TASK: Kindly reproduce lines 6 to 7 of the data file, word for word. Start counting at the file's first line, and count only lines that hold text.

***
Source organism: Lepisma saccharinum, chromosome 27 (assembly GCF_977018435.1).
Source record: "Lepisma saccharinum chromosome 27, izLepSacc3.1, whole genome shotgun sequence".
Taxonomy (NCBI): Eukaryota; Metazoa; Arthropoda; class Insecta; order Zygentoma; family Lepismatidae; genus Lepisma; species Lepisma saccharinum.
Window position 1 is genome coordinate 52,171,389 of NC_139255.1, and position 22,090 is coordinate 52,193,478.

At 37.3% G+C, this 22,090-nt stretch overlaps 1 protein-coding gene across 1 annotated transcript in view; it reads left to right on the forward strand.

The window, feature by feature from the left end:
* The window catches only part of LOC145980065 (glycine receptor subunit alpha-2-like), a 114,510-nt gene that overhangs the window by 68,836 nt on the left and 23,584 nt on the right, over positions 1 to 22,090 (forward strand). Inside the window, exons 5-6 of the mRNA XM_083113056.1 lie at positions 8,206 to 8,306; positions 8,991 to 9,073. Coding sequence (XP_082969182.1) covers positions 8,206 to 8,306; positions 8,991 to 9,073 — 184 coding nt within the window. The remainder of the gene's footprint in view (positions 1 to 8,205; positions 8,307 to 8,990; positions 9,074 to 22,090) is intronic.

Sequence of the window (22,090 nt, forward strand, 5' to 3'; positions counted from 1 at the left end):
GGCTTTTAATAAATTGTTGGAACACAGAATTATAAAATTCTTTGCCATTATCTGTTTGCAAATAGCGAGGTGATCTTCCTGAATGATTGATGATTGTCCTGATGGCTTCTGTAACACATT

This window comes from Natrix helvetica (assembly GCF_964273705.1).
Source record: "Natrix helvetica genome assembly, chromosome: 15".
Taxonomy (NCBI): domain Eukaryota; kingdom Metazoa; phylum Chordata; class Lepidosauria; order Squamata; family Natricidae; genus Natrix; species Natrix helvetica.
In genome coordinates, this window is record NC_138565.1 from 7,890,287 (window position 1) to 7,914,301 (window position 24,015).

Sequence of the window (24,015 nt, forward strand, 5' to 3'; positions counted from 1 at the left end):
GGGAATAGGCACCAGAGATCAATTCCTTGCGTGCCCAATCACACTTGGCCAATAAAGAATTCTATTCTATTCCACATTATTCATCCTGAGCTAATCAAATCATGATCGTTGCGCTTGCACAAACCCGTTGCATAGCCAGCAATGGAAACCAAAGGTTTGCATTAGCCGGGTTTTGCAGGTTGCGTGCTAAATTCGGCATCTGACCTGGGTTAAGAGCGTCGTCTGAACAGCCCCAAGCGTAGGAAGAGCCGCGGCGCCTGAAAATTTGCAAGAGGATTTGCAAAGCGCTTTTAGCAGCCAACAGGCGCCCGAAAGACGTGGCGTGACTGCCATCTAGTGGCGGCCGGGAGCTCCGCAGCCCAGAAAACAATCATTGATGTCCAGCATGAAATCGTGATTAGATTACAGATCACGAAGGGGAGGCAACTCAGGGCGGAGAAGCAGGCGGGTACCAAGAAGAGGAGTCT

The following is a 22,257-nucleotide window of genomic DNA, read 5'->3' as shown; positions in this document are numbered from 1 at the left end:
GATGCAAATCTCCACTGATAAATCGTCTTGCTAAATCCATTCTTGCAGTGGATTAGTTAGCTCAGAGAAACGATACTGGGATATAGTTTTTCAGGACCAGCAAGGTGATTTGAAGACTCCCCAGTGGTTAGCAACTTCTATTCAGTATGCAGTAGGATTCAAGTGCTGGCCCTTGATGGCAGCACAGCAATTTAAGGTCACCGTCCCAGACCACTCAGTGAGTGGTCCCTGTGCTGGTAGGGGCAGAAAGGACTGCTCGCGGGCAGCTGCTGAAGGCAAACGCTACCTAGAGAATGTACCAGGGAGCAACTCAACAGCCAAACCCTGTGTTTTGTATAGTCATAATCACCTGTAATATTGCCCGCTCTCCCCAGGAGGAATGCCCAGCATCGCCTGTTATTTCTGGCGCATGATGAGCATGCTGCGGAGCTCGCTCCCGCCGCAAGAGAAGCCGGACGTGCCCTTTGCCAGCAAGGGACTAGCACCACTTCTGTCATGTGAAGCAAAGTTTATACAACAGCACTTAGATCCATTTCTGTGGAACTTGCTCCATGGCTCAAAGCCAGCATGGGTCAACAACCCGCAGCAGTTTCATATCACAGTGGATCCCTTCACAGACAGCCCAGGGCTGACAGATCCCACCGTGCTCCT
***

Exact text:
The window, feature by feature from the left end:
* The window catches only part of LOC145980065 (glycine receptor subunit alpha-2-like), a 114,510-nt gene that overhangs the window by 68,836 nt on the left and 23,584 nt on the right, over positions 1 to 22,090 (forward strand). Inside the window, exons 5-6 of the mRNA XM_083113056.1 lie at positions 8,206 to 8,306; positions 8,991 to 9,073. Coding sequence (XP_082969182.1) covers positions 8,206 to 8,306; positions 8,991 to 9,073 — 184 coding nt within the window. The remainder of the gene's footprint in view (positions 1 to 8,205; positions 8,307 to 8,990; positions 9,074 to 22,090) is intronic.